In the beginning was the logos, and the logos was with God, and the logos was God.

14 The Word became flesh and made his dwelling among us. We have seen his glory, the glory of the one and only Son, who came from the Father, full of grace and truth.

We can know the Logos. It’s mind blowing. But it’s true. We need to know God’s logos. The words or utterances spoken by God aren’t enough. The whole counsel is. We may not ever grasp it fully. We are finite, God is infinite. We may only grasp it from utterances (rhema). But God’s word is Jesus.

The worst part of the rhema v logos logic is that Hebrews 4, when it talks about the word of God it says “the logos of God.” Probably worse still, in terms of setting up some magical interpretive distinction between the two is that the Hebrews 1 passage above uses rhema. For something much bigger and grander than a small word applied to an individual. The logic just doesn’t stand up.

And if you’re going to talk about the power of God’s word to transform lives – any transformation of lives begins with Jesus. And it begins at the cross. The word (logos) of God that is living and active is Jesus, who speaks words that are powerful (rhema). There is no word of God without Jesus. There is no point talking about the word of God’s impact in our life without talking about Jesus – and that’s where tonight failed. It was all about the power of God’s word spoken into the lives of people, but it wasn’t about Jesus.

The transformation God works in human lives is through Jesus… not just through the words of moral wisdom found in the Bible. Which is, as much as I could tell, and I was listening pretty hard, the message of tonight’s talk. If we live by the words we find in the Bible it’ll change our life for the better. We’ll suddenly become passionate worshippers of God and the world will change through our actions.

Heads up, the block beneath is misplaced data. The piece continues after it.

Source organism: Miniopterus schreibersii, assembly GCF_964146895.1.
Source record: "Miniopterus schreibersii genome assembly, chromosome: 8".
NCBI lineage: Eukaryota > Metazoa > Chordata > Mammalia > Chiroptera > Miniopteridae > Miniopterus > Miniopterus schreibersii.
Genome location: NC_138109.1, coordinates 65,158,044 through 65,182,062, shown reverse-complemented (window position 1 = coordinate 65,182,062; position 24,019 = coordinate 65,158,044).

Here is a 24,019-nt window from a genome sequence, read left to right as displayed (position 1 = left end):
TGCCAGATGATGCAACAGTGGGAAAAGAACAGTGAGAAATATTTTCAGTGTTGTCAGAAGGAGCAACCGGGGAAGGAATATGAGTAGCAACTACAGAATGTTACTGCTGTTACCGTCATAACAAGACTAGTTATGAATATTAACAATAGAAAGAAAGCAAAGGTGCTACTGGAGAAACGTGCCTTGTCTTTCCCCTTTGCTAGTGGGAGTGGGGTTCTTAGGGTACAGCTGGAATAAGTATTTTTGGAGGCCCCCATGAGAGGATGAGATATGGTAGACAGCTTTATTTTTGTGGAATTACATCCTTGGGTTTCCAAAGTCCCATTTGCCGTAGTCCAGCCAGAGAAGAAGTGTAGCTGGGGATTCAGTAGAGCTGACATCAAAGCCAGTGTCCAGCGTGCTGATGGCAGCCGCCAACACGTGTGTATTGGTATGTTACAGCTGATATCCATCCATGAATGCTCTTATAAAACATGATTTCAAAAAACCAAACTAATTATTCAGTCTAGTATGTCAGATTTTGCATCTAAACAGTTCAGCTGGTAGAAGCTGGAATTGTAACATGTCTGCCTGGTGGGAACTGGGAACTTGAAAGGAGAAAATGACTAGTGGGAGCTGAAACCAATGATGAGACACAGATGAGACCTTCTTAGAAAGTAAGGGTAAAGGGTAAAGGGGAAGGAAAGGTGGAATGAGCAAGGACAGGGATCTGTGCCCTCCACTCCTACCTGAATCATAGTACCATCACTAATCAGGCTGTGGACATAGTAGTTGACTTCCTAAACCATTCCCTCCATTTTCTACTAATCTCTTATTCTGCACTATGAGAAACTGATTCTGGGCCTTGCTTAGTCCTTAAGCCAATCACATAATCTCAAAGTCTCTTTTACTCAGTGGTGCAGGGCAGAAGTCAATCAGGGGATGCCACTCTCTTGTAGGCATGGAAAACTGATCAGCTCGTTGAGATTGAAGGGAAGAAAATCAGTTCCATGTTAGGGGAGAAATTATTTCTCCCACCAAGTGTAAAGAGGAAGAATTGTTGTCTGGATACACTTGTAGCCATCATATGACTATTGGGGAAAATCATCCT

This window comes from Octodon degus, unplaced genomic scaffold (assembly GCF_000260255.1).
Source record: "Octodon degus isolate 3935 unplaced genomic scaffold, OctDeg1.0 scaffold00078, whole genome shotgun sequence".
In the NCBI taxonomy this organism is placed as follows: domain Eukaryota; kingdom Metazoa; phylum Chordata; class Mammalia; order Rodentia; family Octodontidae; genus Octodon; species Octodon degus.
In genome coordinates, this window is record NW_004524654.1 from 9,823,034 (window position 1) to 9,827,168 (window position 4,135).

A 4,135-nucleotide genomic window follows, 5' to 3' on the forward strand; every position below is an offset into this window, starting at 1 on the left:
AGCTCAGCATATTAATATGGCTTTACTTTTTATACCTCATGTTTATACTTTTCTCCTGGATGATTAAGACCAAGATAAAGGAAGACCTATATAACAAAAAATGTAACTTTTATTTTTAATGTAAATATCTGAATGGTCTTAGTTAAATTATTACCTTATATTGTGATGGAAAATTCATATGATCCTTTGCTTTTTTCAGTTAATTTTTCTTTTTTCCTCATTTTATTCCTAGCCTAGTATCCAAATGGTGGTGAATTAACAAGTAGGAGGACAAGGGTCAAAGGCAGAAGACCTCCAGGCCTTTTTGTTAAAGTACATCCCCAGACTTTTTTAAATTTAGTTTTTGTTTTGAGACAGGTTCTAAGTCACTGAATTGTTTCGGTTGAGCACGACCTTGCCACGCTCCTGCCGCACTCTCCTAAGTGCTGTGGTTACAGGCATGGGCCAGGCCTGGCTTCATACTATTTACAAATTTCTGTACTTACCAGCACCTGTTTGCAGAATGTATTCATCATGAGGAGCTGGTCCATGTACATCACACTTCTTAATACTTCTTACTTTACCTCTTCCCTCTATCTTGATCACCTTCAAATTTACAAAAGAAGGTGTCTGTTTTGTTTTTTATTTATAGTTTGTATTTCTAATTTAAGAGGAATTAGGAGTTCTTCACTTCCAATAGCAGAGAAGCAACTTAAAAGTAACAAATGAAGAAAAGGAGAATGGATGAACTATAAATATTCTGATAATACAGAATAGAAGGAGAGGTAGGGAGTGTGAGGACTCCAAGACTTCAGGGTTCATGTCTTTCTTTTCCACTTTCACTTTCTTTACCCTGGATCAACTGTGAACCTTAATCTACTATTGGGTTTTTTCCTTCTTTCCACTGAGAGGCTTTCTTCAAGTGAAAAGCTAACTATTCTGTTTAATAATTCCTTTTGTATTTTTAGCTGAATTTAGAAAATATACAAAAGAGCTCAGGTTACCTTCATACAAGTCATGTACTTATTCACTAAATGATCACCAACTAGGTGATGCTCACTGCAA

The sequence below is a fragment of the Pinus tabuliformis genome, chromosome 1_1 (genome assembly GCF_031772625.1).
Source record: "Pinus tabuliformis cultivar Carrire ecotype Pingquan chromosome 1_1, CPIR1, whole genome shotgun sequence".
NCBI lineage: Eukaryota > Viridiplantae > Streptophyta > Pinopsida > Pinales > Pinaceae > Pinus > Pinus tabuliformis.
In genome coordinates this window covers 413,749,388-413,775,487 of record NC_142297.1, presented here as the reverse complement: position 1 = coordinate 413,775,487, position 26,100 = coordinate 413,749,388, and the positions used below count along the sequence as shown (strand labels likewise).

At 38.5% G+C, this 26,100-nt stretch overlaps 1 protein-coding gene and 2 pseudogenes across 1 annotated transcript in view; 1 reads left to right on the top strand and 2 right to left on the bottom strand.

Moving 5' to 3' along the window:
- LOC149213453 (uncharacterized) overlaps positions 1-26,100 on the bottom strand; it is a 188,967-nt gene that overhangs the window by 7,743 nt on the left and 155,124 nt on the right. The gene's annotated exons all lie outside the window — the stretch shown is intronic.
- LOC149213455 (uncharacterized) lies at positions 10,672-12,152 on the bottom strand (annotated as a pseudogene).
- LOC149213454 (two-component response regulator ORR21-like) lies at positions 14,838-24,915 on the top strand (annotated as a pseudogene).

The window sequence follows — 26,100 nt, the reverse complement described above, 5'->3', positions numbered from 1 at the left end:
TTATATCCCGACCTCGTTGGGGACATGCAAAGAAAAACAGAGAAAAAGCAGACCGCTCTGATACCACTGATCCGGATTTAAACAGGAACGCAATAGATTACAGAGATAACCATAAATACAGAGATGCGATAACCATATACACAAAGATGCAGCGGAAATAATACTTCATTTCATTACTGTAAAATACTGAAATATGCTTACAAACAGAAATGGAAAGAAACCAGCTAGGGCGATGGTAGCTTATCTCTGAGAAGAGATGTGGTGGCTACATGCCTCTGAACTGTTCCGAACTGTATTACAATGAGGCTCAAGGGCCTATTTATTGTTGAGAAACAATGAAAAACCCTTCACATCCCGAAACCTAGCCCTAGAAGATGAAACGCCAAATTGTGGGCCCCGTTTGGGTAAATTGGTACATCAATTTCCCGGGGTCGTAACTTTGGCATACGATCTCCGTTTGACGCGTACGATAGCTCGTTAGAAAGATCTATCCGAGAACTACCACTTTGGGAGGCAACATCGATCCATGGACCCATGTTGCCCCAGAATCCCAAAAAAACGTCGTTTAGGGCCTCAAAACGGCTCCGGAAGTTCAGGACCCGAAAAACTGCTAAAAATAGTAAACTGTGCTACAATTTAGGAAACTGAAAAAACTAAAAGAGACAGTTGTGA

It sounds nice. And the Bible is full of wisdom. Living the words of the Bible will make you a healthier, wealthier, and wiser, person. Probably. Until something goes wrong in your life – like your selfishness or the selfishness of someone else gets in the way. Or until you get the gospel and realise you’re called to sacrifice for others and to be prepared to suffer as you take up your cross and follow Jesus. As you give up your life. As you suffer well. As you die well.

It felt a lot like the talk had 1 Corinthians in the background – especially in the anti-intellectual bits.

18 For the message of the cross is foolishness to those who are perishing, but to us who are being saved it is the power of God. 19 For it is written:

“I will destroy the wisdom of the wise;
the intelligence of the intelligent I will frustrate.”

20 Where is the wise person? Where is the teacher of the law? Where is the philosopher of this age? Has not God made foolish the wisdom of the world?

That’s a powerful account of the usefulness of intellectual endeavour without God. But the next bit is more important.